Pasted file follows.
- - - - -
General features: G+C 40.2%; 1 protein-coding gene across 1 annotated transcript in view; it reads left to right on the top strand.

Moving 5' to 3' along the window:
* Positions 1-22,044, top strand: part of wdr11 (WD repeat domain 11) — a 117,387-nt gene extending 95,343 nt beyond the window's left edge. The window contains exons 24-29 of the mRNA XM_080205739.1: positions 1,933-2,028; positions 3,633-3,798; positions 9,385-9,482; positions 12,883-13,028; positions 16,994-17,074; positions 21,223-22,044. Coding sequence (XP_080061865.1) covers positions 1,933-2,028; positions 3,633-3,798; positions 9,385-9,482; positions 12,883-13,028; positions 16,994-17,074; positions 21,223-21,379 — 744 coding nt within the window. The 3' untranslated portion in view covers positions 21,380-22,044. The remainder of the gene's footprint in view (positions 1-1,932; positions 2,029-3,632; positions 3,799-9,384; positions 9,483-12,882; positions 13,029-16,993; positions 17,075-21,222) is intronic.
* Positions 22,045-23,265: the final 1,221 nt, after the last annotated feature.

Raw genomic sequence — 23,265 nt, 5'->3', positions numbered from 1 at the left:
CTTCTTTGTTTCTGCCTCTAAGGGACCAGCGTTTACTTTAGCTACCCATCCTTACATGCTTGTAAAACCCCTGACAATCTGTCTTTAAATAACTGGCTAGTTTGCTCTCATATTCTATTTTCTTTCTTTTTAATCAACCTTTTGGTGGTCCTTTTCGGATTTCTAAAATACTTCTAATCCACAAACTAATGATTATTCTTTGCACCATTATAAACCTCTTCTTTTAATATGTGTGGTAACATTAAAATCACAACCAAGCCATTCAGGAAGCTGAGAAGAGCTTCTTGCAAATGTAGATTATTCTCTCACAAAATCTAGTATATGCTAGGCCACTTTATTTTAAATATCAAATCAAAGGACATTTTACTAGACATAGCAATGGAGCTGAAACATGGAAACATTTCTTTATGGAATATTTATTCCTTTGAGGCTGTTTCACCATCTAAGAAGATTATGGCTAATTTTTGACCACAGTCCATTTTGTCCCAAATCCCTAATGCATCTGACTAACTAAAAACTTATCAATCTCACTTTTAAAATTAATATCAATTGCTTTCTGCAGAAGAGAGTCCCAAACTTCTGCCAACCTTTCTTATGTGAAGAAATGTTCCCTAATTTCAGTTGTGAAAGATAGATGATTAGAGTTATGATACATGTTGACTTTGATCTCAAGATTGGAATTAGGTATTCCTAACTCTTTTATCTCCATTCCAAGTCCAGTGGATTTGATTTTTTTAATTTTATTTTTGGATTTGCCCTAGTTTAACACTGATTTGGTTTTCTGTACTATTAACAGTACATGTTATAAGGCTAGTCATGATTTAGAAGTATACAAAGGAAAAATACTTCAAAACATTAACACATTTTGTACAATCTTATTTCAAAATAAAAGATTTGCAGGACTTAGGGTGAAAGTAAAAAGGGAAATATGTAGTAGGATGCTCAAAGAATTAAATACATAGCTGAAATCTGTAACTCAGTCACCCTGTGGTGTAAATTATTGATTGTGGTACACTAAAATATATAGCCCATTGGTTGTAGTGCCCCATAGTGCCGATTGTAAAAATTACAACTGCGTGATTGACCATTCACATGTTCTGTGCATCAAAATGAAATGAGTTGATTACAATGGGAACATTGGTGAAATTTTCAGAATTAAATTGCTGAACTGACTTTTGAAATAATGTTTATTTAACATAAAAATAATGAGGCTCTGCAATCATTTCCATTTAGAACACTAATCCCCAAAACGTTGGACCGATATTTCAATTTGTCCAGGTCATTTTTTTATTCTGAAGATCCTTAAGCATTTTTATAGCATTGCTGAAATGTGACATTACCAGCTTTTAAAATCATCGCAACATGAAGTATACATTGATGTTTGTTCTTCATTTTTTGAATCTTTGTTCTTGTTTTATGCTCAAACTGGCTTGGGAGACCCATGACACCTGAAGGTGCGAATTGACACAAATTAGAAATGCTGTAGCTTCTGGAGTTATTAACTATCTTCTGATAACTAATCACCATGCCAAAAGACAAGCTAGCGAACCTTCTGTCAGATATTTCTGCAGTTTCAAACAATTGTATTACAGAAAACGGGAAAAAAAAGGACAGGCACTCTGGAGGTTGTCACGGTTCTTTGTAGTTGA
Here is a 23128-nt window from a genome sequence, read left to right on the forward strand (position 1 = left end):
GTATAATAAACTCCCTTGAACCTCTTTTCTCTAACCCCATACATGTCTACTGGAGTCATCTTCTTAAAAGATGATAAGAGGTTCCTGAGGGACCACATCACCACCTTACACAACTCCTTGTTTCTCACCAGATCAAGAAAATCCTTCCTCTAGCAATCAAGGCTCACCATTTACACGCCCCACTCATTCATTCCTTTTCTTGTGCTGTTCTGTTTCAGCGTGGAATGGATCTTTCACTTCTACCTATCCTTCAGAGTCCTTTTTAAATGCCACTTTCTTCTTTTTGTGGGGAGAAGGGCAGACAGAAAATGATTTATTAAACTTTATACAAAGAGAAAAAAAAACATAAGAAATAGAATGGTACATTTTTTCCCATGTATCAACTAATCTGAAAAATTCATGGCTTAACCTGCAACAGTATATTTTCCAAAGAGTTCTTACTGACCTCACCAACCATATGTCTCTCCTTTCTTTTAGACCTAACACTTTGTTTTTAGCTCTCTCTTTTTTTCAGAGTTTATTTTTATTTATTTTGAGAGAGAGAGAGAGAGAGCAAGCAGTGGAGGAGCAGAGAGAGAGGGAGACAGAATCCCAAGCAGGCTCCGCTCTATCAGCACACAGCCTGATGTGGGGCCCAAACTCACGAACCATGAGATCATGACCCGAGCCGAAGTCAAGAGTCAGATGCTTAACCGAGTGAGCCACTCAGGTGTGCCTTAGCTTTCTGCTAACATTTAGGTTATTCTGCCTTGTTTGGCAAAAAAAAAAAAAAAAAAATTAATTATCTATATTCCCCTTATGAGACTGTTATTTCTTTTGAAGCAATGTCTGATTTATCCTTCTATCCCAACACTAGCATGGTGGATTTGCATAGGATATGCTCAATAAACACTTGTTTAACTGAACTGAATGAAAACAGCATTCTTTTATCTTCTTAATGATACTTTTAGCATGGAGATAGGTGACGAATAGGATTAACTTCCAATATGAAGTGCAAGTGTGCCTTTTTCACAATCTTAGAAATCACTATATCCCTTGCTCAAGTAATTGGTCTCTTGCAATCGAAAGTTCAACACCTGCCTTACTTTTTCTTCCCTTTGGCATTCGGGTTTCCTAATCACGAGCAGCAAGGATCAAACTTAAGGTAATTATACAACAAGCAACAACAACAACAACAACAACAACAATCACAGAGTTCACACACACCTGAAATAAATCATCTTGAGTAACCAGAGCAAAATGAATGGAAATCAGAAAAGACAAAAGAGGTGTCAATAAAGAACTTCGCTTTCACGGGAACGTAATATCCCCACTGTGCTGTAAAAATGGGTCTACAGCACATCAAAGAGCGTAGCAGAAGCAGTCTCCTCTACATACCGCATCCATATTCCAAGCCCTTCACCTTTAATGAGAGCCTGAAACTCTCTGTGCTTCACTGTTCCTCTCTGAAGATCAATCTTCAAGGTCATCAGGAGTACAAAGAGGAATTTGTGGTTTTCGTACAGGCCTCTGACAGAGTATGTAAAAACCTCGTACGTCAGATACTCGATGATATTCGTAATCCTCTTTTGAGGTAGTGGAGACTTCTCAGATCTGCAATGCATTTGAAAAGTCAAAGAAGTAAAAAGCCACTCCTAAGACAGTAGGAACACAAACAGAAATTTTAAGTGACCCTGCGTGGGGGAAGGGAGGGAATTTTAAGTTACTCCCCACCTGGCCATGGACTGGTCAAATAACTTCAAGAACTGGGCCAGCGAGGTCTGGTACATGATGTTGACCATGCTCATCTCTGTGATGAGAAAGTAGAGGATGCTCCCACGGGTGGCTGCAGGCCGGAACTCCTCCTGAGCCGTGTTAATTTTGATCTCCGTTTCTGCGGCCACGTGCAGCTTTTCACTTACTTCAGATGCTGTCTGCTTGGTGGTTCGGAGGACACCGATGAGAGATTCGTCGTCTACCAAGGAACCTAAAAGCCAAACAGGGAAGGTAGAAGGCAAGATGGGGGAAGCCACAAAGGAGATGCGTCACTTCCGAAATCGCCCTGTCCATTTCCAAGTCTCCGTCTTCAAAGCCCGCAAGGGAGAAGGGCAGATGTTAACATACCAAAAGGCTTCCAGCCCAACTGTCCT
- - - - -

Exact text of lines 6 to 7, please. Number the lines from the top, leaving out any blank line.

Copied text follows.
CTTCTTTGTTTCTGCCTCTAAGGGACCAGCGTTTACTTTAGCTACCCATCCTTACATGCTTGTAAAACCCCTGACAATCTGTCTTTAAATAACTGGCTAGTTTGCTCTCATATTCTATTTTCTTTCTTTTTAATCAACCTTTTGGTGGTCCTTTTCGGATTTCTAAAATACTTCTAATCCACAAACTAATGATTATTCTTTGCACCATTATAAACCTCTTCTTTTAATATGTGTGGTAACATTAAAATCACAACCAAGCCATTCAGGAAGCTGAGAAGAGCTTCTTGCAAATGTAGATTATTCTCTCACAAAATCTAGTATATGCTAGGCCACTTTATTTTAAATATCAAATCAAAGGACATTTTACTAGACATAGCAATGGAGCTGAAACATGGAAACATTTCTTTATGGAATATTTATTCCTTTGAGGCTGTTTCACCATCTAAGAAGATTATGGCTAATTTTTGACCACAGTCCATTTTGTCCCAAATCCCTAATGCATCTGACTAACTAAAAACTTATCAATCTCACTTTTAAAATTAATATCAATTGCTTTCTGCAGAAGAGAGTCCCAAACTTCTGCCAACCTTTCTTATGTGAAGAAATGTTCCCTAATTTCAGTTGTGAAAGATAGATGATTAGAGTTATGATACATGTTGACTTTGATCTCAAGATTGGAATTAGGTATTCCTAACTCTTTTATCTCCATTCCAAGTCCAGTGGATTTGATTTTTTTAATTTTATTTTTGGATTTGCCCTAGTTTAACACTGATTTGGTTTTCTGTACTATTAACAGTACATGTTATAAGGCTAGTCATGATTTAGAAGTATACAAAGGAAAAATACTTCAAAACATTAACACATTTTGTACAATCTTATTTCAAAATAAAAGATTTGCAGGACTTAGGGTGAAAGTAAAAAGGGAAATATGTAGTAGGATGCTCAAAGAATTAAATACATAGCTGAAATCTGTAACTCAGTCACCCTGTGGTGTAAATTATTGATTGTGGTACACTAAAATATATAGCCCATTGGTTGTAGTGCCCCATAGTGCCGATTGTAAAAATTACAACTGCGTGATTGACCATTCACATGTTCTGTGCATCAAAATGAAATGAGTTGATTACAATGGGAACATTGGTGAAATTTTCAGAATTAAATTGCTGAACTGACTTTTGAAATAATGTTTATTTAACATAAAAATAATGAGGCTCTGCAATCATTTCCATTTAGAACACTAATCCCCAAAACGTTGGACCGATATTTCAATTTGTCCAGGTCATTTTTTTATTCTGAAGATCCTTAAGCATTTTTATAGCATTGCTGAAATGTGACATTACCAGCTTTTAAAATCATCGCAACATGAAGTATACATTGATGTTTGTTCTTCATTTTTTGAATCTTTGTTCTTGTTTTATGCTCAAACTGGCTTGGGAGACCCATGACACCTGAAGGTGCGAATTGACACAAATTAGAAATGCTGTAGCTTCTGGAGTTATTAACTATCTTCTGATAACTAATCACCATGCCAAAAGACAAGCTAGCGAACCTTCTGTCAGATATTTCTGCAGTTTCAAACAATTGTATTACAGAAAACGGGAAAAAAAAGGACAGGCACTCTGGAGGTTGTCACGGTTCTTTGTAGTTGA
Here is a 23128-nt window from a genome sequence, read left to right on the forward strand (position 1 = left end):